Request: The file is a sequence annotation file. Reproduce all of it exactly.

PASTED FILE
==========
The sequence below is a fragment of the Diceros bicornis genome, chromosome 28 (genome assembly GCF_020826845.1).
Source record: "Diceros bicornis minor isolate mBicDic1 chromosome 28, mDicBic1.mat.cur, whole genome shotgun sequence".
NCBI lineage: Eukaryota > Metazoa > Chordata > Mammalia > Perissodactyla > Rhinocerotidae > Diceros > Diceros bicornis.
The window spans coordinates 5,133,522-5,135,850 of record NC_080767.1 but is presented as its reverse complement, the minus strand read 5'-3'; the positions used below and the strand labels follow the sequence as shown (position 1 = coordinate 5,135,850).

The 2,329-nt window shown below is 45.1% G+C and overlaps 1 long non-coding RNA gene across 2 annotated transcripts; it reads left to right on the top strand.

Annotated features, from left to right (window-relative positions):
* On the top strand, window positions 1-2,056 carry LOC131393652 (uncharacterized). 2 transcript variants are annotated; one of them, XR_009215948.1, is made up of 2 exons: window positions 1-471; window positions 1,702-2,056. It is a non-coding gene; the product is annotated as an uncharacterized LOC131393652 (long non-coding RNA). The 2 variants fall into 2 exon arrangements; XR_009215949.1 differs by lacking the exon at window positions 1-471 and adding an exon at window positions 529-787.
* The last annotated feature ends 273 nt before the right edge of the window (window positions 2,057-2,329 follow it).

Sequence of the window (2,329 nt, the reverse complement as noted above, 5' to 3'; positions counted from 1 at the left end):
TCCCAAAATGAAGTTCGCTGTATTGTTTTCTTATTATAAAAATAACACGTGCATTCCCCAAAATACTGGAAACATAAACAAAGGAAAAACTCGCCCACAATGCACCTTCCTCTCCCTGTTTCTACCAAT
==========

The sequence below is a fragment of the Diceros bicornis genome, chromosome 28 (genome assembly GCF_020826845.1).
Source record: "Diceros bicornis minor isolate mBicDic1 chromosome 28, mDicBic1.mat.cur, whole genome shotgun sequence".
NCBI lineage: Eukaryota > Metazoa > Chordata > Mammalia > Perissodactyla > Rhinocerotidae > Diceros > Diceros bicornis.
The window spans coordinates 5,133,522-5,135,850 of record NC_080767.1 but is presented as its reverse complement, the minus strand read 5'-3'; the positions used below and the strand labels follow the sequence as shown (position 1 = coordinate 5,135,850).

The 2,329-nt window shown below is 45.1% G+C and overlaps 1 long non-coding RNA gene across 2 annotated transcripts; it reads left to right on the top strand.

Annotated features, from left to right (window-relative positions):
* On the top strand, window positions 1-2,056 carry LOC131393652 (uncharacterized). 2 transcript variants are annotated; one of them, XR_009215948.1, is made up of 2 exons: window positions 1-471; window positions 1,702-2,056. It is a non-coding gene; the product is annotated as an uncharacterized LOC131393652 (long non-coding RNA). The 2 variants fall into 2 exon arrangements; XR_009215949.1 differs by lacking the exon at window positions 1-471 and adding an exon at window positions 529-787.
* The last annotated feature ends 273 nt before the right edge of the window (window positions 2,057-2,329 follow it).

Sequence of the window (2,329 nt, the reverse complement as noted above, 5' to 3'; positions counted from 1 at the left end):
TCCCAAAATGAAGTTCGCTGTATTGTTTTCTTATTATAAAAATAACACGTGCATTCCCCAAAATACTGGAAACATAAACAAAGGAAAAACTCGCCCACAATGCACCTTCCTCTCCCTGTTTCTACCAAT